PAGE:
VW investors file $2.2bn lawsuit in German court

Investment manager Blackrock, the world's largest, on Friday joined around 160 other shareholders to claim compensation from German carmaker Volkswagen over its massive diesel emissions scandal.

VW investors file $2.2bn lawsuit in German court
File photo: DPA
A spokesman for the state court in Brunswick, not far from VW's Wolfsburg headquarters, confirmed that the lawsuit had been filed early on Friday afternoon.
The spokesman was unable to provide details about the amount claimed by plaintiffs, but weekly news magazine Der Spiegel reported that the investors were seeking more than 2 billion euros ($2.2 billion) in damages.
Blackrock targeted “Volkswagen's failure to disclose to investors the use of 'defeat devices' that manipulated emission tests” in a statement on Thursday announcing the legal action.
VW admitted in September 2015 that it had built software into 11 million diesel vehicles that detected when they were undergoing regulatory emissions tests and temporarily lowered the amount of harmful nitrogen oxides in the exhaust.
As well as suffering a heavy blow to its reputation, Volkswagen has had to set aside billions for potential damages and fines, with the bill for the crisis mounting to almost $15 billion in the US alone.
Its share price has also been hammered on markets, plunging 40 percent in the days after the revelations on September 18.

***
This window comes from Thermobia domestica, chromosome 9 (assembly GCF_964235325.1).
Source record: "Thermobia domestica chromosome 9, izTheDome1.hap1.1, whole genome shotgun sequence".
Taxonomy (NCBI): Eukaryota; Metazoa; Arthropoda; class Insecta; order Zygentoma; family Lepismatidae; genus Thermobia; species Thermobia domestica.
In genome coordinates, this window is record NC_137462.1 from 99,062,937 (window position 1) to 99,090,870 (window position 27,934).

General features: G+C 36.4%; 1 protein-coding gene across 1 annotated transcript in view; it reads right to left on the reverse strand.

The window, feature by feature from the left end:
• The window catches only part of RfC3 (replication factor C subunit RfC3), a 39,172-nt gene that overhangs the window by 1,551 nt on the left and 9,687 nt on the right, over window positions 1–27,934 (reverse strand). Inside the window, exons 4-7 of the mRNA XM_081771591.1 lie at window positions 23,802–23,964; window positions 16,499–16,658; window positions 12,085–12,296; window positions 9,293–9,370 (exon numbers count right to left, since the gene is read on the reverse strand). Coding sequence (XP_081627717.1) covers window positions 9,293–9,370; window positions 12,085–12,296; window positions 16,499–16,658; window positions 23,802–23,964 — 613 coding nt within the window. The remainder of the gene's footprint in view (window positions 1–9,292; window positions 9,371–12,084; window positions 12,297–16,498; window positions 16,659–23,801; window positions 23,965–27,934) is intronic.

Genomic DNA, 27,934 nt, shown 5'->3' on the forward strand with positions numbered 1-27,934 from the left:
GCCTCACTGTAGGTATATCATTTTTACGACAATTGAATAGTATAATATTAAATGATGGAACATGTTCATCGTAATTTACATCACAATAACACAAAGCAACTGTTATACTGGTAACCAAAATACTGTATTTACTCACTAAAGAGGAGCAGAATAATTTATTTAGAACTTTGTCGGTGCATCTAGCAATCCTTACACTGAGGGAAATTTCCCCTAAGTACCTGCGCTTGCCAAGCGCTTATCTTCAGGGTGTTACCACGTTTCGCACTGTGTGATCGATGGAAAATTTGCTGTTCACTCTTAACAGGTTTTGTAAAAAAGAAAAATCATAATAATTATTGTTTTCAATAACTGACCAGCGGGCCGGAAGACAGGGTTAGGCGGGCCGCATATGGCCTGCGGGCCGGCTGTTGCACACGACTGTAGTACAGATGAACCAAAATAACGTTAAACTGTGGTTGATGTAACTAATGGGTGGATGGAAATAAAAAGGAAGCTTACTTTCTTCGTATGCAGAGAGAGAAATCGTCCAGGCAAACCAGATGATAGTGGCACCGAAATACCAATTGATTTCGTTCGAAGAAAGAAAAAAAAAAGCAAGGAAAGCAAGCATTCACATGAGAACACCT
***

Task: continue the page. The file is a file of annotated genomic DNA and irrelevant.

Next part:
“Volkswagen continues to believe that we comprehensively fulfilled our obligations under capital markets law and that the claims are unjustified,” a spokesman for the carmaker told AFP on Friday in response to the complaint.
The latest lawsuit adds to a growing stack of legal challenges related to the 'dieselgate' scandal weighing down VW, including another case at the Brunswick state court launched by almost 400 investors claiming around 4 billion euros.
On Friday, the German state of Hesse announced that it would launch a compensation claim of its own, becoming the second of the country's 16 regions after Bavaria to do so.
German news agency DPA reported that the southwestern state of Baden-Wuerttemberg will soon file a separate case to avoid falling foul of a one-year legal deadline.

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Five things to know about Germany’s ‘dieselgate’ scandal

The emissions cheating scandal, which on Tuesday saw three Volkswagen chiefs charged and its rival Daimler heavily fined, has had major repercussions for the car industry since it broke four years ago.

Five things to know about Germany's 'dieselgate' scandal

Exposed in 2015

On September 18th, 2015, the US Environmental Protection Agency (EPA) reported that VW had installed illegal “defeat devices” in hundreds of thousands of engines in the United States since 2009.

The software — used in the Volkswagen, Porsche, Audi, Seat and Skoda brands — helped the cars meet exhaust pollution standards when monitored in tests even though their emissions actually exceeded the limits.

It meant that some cars spewed out up to 40 times more harmful nitrogen oxide — linked to respiratory and cardiovascular diseases — than legally allowed.